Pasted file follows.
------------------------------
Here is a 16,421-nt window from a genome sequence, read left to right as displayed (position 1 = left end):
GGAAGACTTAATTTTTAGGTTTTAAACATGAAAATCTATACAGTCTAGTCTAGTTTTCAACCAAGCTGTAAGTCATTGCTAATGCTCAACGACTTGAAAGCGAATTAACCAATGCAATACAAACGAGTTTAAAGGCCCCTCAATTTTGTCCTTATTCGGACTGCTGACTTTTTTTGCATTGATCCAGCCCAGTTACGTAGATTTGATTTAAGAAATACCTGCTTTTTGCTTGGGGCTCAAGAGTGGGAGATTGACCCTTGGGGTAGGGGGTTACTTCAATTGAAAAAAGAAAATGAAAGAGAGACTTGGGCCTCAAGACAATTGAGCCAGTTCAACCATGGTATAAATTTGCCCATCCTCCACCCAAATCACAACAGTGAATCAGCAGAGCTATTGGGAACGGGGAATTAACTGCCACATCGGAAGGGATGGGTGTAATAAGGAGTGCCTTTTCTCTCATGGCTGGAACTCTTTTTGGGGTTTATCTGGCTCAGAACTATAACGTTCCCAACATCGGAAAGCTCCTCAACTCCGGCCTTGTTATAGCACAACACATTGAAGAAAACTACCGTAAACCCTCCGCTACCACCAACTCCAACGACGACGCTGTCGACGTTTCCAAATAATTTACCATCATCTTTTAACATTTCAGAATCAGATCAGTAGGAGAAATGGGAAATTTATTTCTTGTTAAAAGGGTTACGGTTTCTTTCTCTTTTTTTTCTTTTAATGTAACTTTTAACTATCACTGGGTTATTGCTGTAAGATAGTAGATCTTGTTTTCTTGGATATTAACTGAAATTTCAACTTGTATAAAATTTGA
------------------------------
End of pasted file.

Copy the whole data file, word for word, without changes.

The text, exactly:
Here is a 16,421-nt window from a genome sequence, read left to right as displayed (position 1 = left end):
GGAAGACTTAATTTTTAGGTTTTAAACATGAAAATCTATACAGTCTAGTCTAGTTTTCAACCAAGCTGTAAGTCATTGCTAATGCTCAACGACTTGAAAGCGAATTAACCAATGCAATACAAACGAGTTTAAAGGCCCCTCAATTTTGTCCTTATTCGGACTGCTGACTTTTTTTGCATTGATCCAGCCCAGTTACGTAGATTTGATTTAAGAAATACCTGCTTTTTGCTTGGGGCTCAAGAGTGGGAGATTGACCCTTGGGGTAGGGGGTTACTTCAATTGAAAAAAGAAAATGAAAGAGAGACTTGGGCCTCAAGACAATTGAGCCAGTTCAACCATGGTATAAATTTGCCCATCCTCCACCCAAATCACAACAGTGAATCAGCAGAGCTATTGGGAACGGGGAATTAACTGCCACATCGGAAGGGATGGGTGTAATAAGGAGTGCCTTTTCTCTCATGGCTGGAACTCTTTTTGGGGTTTATCTGGCTCAGAACTATAACGTTCCCAACATCGGAAAGCTCCTCAACTCCGGCCTTGTTATAGCACAACACATTGAAGAAAACTACCGTAAACCCTCCGCTACCACCAACTCCAACGACGACGCTGTCGACGTTTCCAAATAATTTACCATCATCTTTTAACATTTCAGAATCAGATCAGTAGGAGAAATGGGAAATTTATTTCTTGTTAAAAGGGTTACGGTTTCTTTCTCTTTTTTTTCTTTTAATGTAACTTTTAACTATCACTGGGTTATTGCTGTAAGATAGTAGATCTTGTTTTCTTGGATATTAACTGAAATTTCAACTTGTATAAAATTTGA